Madeleine Kennedy is a Policy Officer at Citizens Advice Scotland
This column was first published in the Herald on 27 December 2021.
So, did you get what you wanted on Saturday? And did the gifts you sent to others all arrive on time? For lots of people, they didn’t. And not because Santa was stuck in the chimney or Rudolph was social distancing. Customers are frequently dissatisfied by parcel delivery companies failing to do their one job successfully.
But what options do we consumers have when delivery companies don’t keep their promises? As online shopping becomes an increasingly essential part of our lives, CAS is asking whether the parcels market is currently fit for purpose.
As shoppers, we tend to focus more on the quality of the products we buy than on the way they are delivered. But the companies delivering our shopping should also deliver a high quality of service. At CAS we advocate for the consumer’s perspective to be heard by operators in the postal market. This includes dealing with complaints - when our last-minute panic-driven Christmas purchases are not delivered on time, we should be able to resolve these issues simply and efficiently with the delivery company.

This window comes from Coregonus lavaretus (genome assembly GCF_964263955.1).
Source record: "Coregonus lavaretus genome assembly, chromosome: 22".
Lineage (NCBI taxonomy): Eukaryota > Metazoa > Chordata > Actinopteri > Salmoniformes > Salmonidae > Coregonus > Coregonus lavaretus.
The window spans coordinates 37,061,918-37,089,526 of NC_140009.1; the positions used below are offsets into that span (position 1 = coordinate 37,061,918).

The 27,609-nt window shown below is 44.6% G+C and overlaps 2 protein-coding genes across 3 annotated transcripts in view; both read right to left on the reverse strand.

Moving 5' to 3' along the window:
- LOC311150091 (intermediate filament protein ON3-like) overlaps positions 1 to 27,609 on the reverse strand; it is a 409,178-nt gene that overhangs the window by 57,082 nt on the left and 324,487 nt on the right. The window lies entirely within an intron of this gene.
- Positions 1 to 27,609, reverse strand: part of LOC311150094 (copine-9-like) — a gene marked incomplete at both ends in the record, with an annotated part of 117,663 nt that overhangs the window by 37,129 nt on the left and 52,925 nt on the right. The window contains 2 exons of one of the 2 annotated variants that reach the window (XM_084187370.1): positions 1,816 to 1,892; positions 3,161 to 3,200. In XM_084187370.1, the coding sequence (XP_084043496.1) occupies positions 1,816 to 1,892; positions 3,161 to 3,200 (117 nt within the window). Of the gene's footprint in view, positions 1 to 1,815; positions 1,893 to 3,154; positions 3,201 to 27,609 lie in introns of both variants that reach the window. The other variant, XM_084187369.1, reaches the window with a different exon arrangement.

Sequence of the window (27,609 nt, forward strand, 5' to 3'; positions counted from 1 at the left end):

Research conducted for CAS by YouGov over the last year shows that more than a third of individual customers and small businesses experienced a problem with deliveries, including lost parcels, delayed deliveries, and damage to goods. This is a worryingly high level of customer dissatisfaction and it has real impacts on people’s lives. But our research also shows that only one in three individuals who had an issue with their parcel delivery pursued a formal complaint with the delivery company. This is a low level of complaints considering we all have stories of a parcel being dropped in the neighbour’s hedge or a delivery driver ringing the bell and leaving before we had a chance to get to the door.
Our survey respondents simply don’t have faith in parcel operators to appropriately deal with complaints. Some felt that their issues wouldn’t be taken seriously. Others had previously made complaints which hadn’t been resolved. Of those who did take matters further, only 21% were satisfied with the response they received.
Many people just didn’t know how to complain or who to complain to. Parcel operators’ websites can be difficult to navigate. Often there isn’t an obvious place to make a complaint or an option to call the company directly. I know I find it frustrating when it’s near impossible to reach a real human being on the phone to explain what’s going on, prolonging the customer service nightmare which then can only be truly resolved by slamming shut the computer, making a cup of tea, and moaning to a friend about it. These barriers need to be addressed to ensure that parcel deliveries work better for everyone.
Ofcom is proposing new guidance on how parcel companies should handle complaints. We want to see an effective complaints process where consumers can raise and resolve issues in a simple way with both digital and non-digital channels to voice their issues. Next year let’s aim to have a Christmas season where people don’t have to experience stressful and prolonged complaints processes which fail to deliver the goods.